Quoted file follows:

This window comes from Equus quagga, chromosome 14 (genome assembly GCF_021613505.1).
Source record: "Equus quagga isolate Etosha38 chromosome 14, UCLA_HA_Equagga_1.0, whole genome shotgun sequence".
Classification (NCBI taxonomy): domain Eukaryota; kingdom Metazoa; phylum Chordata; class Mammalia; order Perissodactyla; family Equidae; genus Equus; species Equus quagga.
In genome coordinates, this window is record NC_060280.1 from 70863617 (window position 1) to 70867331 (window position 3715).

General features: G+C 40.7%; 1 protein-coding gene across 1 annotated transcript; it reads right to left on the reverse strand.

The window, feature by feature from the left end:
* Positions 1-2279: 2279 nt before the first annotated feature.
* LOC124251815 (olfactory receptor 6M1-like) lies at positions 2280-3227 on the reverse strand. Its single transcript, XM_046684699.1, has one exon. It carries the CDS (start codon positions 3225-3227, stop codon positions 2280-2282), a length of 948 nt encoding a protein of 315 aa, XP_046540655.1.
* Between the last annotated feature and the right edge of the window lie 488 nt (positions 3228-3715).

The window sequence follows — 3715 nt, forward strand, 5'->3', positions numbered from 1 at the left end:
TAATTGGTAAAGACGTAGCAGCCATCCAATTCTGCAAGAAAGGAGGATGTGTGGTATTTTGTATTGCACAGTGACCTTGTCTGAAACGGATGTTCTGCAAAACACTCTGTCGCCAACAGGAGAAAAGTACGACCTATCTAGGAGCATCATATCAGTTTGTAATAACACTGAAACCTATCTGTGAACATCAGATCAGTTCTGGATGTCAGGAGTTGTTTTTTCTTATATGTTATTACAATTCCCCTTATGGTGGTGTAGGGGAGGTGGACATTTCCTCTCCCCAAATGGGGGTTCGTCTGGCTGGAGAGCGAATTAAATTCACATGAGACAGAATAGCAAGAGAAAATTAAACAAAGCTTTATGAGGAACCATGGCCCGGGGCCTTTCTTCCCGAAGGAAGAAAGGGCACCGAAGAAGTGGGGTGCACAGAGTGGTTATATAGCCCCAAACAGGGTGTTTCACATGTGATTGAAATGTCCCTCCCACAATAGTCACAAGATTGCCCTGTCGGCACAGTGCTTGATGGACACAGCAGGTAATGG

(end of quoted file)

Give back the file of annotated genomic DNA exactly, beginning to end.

This window comes from Equus quagga, chromosome 14 (genome assembly GCF_021613505.1).
Source record: "Equus quagga isolate Etosha38 chromosome 14, UCLA_HA_Equagga_1.0, whole genome shotgun sequence".
Classification (NCBI taxonomy): domain Eukaryota; kingdom Metazoa; phylum Chordata; class Mammalia; order Perissodactyla; family Equidae; genus Equus; species Equus quagga.
In genome coordinates, this window is record NC_060280.1 from 70863617 (window position 1) to 70867331 (window position 3715).

General features: G+C 40.7%; 1 protein-coding gene across 1 annotated transcript; it reads right to left on the reverse strand.

The window, feature by feature from the left end:
* Positions 1-2279: 2279 nt before the first annotated feature.
* LOC124251815 (olfactory receptor 6M1-like) lies at positions 2280-3227 on the reverse strand. Its single transcript, XM_046684699.1, has one exon. It carries the CDS (start codon positions 3225-3227, stop codon positions 2280-2282), a length of 948 nt encoding a protein of 315 aa, XP_046540655.1.
* Between the last annotated feature and the right edge of the window lie 488 nt (positions 3228-3715).

The window sequence follows — 3715 nt, forward strand, 5'->3', positions numbered from 1 at the left end:
TAATTGGTAAAGACGTAGCAGCCATCCAATTCTGCAAGAAAGGAGGATGTGTGGTATTTTGTATTGCACAGTGACCTTGTCTGAAACGGATGTTCTGCAAAACACTCTGTCGCCAACAGGAGAAAAGTACGACCTATCTAGGAGCATCATATCAGTTTGTAATAACACTGAAACCTATCTGTGAACATCAGATCAGTTCTGGATGTCAGGAGTTGTTTTTTCTTATATGTTATTACAATTCCCCTTATGGTGGTGTAGGGGAGGTGGACATTTCCTCTCCCCAAATGGGGGTTCGTCTGGCTGGAGAGCGAATTAAATTCACATGAGACAGAATAGCAAGAGAAAATTAAACAAAGCTTTATGAGGAACCATGGCCCGGGGCCTTTCTTCCCGAAGGAAGAAAGGGCACCGAAGAAGTGGGGTGCACAGAGTGGTTATATAGCCCCAAACAGGGTGTTTCACATGTGATTGAAATGTCCCTCCCACAATAGTCACAAGATTGCCCTGTCGGCACAGTGCTTGATGGACACAGCAGGTAATGG